Gran Melia Palacio De Los Duques Madrid Bed Bath

There was a desk (not always guaranteed in new hotels these days) with two chairs and a bottle of water and some chocolates as a welcome gift.

On the wall was a EU plug socket as well as USB sockets. There were further sockets next to the bed.

Gran Melia Palacio De Los Duques Madrid desk

My room had a Nespresso machine with three capsules and a couple of teabags – though there was no kettle.

The TV had Spanish, English and German channels.

Gran Melia Palacio De Los Duques Madrid bedroom tv desk

Two robes and slippers were in one of the two cupboards.  I’ve never really mentioned the quality of slippers before as I assumed they were always the same – not very tight and almost a tripping hazard. However the ones at the Gran Melia were great and I wasn’t afraid of falling out of my slippers when I walked to the spa.

Gran Melia Palacio De Los Duques Madrid Room wardrobe

The bathroom was arranged as a large cubicle inside the bedroom with a glass wall that could be covered with a curtain – in case you didn’t want to watch TV whilst taking a bath.  It had two sinks, a toilet behind a separate door and a shower room with freestanding bathtub.

Gran Melia Palacio De Los Duques Madrid Bed Bathroom

The toiletries were by Clarins – I took them home but I’m yet to use them.

Gran Melia Palacio De Los Duques Madrid Bed Bathroom toiletries

Healthwise it was probably been the worst week for me to travel. With a terrible cough, headache and more I wasn’t able to leave my room for dinner and decided to order room service and watch Netflix (good wifi). I had salmon with fries and a mixed salad. Including a tray fee of €5 I paid €32.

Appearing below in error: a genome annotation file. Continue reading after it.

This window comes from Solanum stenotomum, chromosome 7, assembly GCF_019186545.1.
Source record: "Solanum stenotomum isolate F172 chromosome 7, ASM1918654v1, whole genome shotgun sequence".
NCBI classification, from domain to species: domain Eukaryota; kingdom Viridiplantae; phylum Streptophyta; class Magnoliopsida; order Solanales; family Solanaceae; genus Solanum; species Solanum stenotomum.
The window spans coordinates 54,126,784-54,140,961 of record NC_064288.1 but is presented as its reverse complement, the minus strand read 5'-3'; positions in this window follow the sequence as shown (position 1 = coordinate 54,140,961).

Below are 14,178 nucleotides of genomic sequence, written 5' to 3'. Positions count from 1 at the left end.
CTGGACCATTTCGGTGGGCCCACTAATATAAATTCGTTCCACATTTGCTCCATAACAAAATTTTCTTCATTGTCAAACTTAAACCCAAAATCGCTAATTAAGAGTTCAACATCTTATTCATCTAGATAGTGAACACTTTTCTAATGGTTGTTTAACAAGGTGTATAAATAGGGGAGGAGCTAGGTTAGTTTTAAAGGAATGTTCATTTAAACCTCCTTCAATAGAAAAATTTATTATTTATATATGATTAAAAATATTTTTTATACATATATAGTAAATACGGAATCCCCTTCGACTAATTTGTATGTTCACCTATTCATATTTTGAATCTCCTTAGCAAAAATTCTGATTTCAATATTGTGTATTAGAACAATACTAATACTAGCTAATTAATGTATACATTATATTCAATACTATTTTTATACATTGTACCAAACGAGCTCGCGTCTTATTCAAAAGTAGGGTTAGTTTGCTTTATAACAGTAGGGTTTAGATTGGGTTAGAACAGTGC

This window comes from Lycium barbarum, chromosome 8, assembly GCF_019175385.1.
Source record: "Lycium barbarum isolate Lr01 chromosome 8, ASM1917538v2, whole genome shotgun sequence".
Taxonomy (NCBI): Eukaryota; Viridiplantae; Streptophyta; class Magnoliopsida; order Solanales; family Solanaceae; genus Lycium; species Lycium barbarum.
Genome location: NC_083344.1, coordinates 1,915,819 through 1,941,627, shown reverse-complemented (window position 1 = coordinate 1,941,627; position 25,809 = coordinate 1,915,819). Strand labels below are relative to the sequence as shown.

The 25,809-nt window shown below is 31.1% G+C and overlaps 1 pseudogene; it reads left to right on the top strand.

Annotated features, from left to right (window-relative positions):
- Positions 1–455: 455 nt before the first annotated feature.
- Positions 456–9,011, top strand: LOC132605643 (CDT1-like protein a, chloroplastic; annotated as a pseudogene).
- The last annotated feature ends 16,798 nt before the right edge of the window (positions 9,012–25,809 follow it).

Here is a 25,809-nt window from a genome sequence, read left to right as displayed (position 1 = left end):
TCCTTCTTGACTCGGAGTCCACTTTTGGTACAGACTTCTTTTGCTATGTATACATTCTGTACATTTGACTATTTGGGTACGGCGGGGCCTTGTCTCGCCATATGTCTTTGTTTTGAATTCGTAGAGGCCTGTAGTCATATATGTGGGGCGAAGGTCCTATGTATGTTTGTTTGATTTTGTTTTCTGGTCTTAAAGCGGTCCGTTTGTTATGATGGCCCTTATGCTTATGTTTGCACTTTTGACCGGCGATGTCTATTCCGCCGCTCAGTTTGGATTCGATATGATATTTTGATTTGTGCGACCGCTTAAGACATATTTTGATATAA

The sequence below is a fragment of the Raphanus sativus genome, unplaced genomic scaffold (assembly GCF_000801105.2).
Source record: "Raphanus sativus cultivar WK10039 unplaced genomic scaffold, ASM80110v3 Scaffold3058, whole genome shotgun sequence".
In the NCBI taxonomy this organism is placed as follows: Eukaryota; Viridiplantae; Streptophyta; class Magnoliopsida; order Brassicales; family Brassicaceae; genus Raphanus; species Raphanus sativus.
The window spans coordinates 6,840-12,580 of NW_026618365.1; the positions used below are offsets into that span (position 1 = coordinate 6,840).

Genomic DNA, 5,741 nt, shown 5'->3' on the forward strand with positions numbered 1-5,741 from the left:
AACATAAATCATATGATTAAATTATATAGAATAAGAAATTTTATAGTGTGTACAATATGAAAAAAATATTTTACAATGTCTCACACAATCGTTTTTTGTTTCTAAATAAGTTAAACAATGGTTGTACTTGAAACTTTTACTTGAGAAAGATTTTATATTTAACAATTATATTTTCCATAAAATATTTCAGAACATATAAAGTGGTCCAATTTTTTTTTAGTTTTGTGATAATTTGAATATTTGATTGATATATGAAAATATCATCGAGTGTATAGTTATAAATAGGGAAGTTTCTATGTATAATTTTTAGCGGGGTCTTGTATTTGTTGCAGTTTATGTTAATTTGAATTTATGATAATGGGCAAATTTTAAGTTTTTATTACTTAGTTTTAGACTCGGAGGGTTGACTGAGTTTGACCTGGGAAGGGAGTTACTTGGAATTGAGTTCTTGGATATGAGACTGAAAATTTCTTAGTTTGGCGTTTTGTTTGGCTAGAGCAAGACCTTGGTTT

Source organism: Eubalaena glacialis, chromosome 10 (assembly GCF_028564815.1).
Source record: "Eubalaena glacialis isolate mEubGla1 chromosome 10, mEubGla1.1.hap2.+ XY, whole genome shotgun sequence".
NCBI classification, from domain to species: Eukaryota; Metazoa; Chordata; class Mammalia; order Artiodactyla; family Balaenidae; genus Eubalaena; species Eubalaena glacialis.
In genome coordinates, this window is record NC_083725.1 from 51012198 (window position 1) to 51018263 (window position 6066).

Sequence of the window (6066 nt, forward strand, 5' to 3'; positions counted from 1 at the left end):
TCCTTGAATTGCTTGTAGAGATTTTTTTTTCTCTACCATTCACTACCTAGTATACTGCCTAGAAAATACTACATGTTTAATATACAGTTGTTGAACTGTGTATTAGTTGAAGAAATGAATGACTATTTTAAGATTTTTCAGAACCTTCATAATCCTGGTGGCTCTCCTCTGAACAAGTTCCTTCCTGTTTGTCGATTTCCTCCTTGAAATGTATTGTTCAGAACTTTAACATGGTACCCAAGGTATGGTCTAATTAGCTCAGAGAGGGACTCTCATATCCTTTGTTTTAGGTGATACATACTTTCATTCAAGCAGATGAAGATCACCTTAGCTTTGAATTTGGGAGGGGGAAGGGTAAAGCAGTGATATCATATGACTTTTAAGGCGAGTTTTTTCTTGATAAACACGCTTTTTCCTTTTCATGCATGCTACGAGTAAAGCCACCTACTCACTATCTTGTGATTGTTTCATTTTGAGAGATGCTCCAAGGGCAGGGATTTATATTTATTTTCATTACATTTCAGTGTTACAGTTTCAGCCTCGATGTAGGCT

(I should mention the fantastic member of staff who showed me to my room.  When he heard my horrible cough, and that I hadn’t brought my cough medicine because I couldn’t get it through airport security, he volunteered to go out and buy me a bottle – and he did. This was a lovely gesture which really made a difference.)

Gran Melia Palacio De Los Duques Madrid Room Service

Other rooms

This is a picture of one of the suites with a glass wall separating the bedroom area from the living room area. There are some suites in the hotel that have proper walls for separation.

Gran Melia Palacio De Los Duques Madrid Suite

The bathroom in the suite looked very much like the one in my room, and all the other rooms.  Every room in the hotel has a bathtub and a shower.

Like the other room categories, suites also have Clarins products but in bigger sizes. In addition to a hairdryer suites also have hair straighteners.

Gran Melia Palacio De Los Duques Madrid Suite bathroom

This is a picture of a Deluxe Red Level. It was slightly bigger than my room and comes with the perks of Red Level.